Of the 1.5 million net jobs created in the period 2015-2017, around two-thirds have been temporary. The latter have an average annual salary of 10,000 euros lower than those in permanent employment. Spain’s temporary employment rate is now twice that of Germany, Greece or Denmark and, whereas in 2007 the average duration of contracts was 79 days, in 2018 it was reduced to 53 days. Today only 50% of unemployed people have access to social benefits (this figure was 70%, before prime minister Mariano Rajoy came to power).
These data indicate that talking about “recovery” requires going beyond mere income and employment levels and focusing on other dimensions: quality of growth and employment, income distribution and sustainability.
A profound change in economic policy is needed. A new fiscal policy must help to strengthen current growth – which is too dependent on tailwinds – and job creation. At the same time, a new economic plan must also have as its prime objective the transformation of growth itself, reducing the enormous current socio-economic inequalities, focusing efforts on an industrial policy that improves productivity, and promoting a process of energy transition that reduces our dependence on fossil fuels.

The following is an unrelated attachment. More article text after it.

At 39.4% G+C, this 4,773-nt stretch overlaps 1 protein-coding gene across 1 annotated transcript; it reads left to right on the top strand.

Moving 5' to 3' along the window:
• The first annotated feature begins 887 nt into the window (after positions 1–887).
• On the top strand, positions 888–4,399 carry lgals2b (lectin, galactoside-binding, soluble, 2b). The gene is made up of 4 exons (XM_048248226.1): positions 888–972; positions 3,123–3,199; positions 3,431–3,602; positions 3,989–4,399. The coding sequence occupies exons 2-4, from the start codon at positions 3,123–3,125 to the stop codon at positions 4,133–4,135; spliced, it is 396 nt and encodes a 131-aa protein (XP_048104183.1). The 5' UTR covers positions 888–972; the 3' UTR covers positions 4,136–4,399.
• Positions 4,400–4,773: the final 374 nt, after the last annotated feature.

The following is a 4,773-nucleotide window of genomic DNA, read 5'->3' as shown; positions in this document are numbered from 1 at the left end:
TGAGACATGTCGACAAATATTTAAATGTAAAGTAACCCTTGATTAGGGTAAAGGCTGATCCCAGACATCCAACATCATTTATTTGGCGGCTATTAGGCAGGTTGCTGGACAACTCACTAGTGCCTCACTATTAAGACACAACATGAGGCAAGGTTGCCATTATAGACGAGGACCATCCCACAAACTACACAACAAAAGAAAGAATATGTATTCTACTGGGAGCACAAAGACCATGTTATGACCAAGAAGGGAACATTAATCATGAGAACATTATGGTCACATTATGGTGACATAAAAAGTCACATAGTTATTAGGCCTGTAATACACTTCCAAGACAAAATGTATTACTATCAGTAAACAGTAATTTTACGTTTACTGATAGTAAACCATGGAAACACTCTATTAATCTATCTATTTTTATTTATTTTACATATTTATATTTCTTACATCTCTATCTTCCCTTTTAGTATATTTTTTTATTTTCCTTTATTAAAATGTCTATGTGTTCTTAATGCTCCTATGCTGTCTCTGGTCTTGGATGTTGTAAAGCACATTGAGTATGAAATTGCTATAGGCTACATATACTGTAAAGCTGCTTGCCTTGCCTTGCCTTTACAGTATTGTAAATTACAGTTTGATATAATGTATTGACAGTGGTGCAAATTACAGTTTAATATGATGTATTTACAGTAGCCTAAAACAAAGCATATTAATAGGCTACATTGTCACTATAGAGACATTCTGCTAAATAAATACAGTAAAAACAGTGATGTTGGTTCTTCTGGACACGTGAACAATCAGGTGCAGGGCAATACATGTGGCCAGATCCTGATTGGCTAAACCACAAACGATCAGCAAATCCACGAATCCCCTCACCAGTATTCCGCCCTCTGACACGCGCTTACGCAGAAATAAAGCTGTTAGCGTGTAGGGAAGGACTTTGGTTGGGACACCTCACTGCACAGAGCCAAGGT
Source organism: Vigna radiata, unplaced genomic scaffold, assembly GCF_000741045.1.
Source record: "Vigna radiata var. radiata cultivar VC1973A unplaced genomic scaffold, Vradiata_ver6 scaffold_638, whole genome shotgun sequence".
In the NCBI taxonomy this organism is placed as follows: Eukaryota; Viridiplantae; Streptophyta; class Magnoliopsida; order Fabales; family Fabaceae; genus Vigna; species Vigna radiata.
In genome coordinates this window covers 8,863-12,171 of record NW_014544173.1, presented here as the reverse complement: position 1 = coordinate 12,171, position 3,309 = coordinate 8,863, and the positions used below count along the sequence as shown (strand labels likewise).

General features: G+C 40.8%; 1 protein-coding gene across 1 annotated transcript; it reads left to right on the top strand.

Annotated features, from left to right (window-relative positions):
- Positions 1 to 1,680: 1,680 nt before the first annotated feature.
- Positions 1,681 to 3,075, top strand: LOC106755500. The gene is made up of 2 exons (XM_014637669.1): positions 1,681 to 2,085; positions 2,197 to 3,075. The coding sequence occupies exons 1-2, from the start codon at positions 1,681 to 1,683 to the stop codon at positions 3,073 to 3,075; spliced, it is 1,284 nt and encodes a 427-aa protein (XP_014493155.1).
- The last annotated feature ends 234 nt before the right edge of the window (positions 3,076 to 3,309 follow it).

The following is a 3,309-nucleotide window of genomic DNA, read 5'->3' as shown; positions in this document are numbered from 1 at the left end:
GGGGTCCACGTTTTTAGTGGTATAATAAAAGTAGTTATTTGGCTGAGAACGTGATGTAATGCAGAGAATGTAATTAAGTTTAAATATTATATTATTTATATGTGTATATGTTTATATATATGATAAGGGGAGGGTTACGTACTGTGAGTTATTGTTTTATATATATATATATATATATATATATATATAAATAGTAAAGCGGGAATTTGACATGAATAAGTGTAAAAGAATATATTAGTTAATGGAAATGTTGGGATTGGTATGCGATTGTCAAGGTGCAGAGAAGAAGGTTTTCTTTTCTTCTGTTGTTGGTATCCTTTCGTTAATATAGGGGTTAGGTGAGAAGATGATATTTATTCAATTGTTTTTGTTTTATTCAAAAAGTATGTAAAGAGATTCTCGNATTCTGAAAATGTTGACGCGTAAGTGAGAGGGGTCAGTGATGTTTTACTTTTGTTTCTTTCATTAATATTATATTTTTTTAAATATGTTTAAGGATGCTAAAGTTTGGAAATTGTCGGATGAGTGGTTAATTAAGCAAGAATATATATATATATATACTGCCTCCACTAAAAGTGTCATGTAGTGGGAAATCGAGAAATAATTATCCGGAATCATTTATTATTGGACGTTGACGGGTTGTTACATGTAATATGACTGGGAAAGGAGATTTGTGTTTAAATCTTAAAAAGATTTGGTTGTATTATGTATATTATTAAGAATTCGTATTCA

These challenges require a fiscal policy that definitively abandons austerity -even of the “soft” variety-, that is a policy that reverses the cuts of this disastrous lost decade and undertakes the necessary investments to promote industrial change and the reduction of inequality.
But these policies must also allow the benefits of growth to be distributed among the entire population (a significant increase in the minimum wage, a plan to combat temporary employment, the pre-eminence of sectoral collective agreements over company agreements, and the re-linking of pensions to price increases).
In the absence of these changes, the “recovery” model called for by Brussels will widen the social divide, postpone energy transition, and continue to base growth on the weak foundations of the past. A recovery that condemns one-third of the country to exclusion from increased prosperity calls into question the very pillars of our democracy. Our nation, including its economy, urgently needs a course correction.